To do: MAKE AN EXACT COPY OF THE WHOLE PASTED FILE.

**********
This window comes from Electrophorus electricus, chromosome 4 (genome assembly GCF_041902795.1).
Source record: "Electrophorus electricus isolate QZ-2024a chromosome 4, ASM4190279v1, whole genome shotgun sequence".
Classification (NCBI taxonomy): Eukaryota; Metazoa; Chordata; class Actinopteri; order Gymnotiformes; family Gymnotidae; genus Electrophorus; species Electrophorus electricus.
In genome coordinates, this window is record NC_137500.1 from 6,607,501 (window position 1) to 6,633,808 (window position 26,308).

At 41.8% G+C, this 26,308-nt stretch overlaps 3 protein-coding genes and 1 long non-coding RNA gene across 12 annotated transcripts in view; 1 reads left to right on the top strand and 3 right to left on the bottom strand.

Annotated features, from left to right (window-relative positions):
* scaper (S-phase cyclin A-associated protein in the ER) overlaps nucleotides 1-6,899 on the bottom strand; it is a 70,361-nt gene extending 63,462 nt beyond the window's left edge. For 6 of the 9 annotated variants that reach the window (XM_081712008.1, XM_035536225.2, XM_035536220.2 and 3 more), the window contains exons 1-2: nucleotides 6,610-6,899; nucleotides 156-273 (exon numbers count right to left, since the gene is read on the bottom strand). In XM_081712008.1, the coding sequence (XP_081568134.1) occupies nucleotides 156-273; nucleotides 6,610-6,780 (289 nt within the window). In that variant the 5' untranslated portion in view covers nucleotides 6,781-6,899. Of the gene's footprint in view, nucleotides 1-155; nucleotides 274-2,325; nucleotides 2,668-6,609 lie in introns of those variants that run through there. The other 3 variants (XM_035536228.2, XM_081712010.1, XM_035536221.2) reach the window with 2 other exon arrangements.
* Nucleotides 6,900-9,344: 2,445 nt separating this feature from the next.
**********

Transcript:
This window comes from Electrophorus electricus, chromosome 4 (genome assembly GCF_041902795.1).
Source record: "Electrophorus electricus isolate QZ-2024a chromosome 4, ASM4190279v1, whole genome shotgun sequence".
Classification (NCBI taxonomy): Eukaryota; Metazoa; Chordata; class Actinopteri; order Gymnotiformes; family Gymnotidae; genus Electrophorus; species Electrophorus electricus.
In genome coordinates, this window is record NC_137500.1 from 6,607,501 (window position 1) to 6,633,808 (window position 26,308).

At 41.8% G+C, this 26,308-nt stretch overlaps 3 protein-coding genes and 1 long non-coding RNA gene across 12 annotated transcripts in view; 1 reads left to right on the top strand and 3 right to left on the bottom strand.

Annotated features, from left to right (window-relative positions):
* scaper (S-phase cyclin A-associated protein in the ER) overlaps nucleotides 1-6,899 on the bottom strand; it is a 70,361-nt gene extending 63,462 nt beyond the window's left edge. For 6 of the 9 annotated variants that reach the window (XM_081712008.1, XM_035536225.2, XM_035536220.2 and 3 more), the window contains exons 1-2: nucleotides 6,610-6,899; nucleotides 156-273 (exon numbers count right to left, since the gene is read on the bottom strand). In XM_081712008.1, the coding sequence (XP_081568134.1) occupies nucleotides 156-273; nucleotides 6,610-6,780 (289 nt within the window). In that variant the 5' untranslated portion in view covers nucleotides 6,781-6,899. Of the gene's footprint in view, nucleotides 1-155; nucleotides 274-2,325; nucleotides 2,668-6,609 lie in introns of those variants that run through there. The other 3 variants (XM_035536228.2, XM_081712010.1, XM_035536221.2) reach the window with 2 other exon arrangements.
* Nucleotides 6,900-9,344: 2,445 nt separating this feature from the next.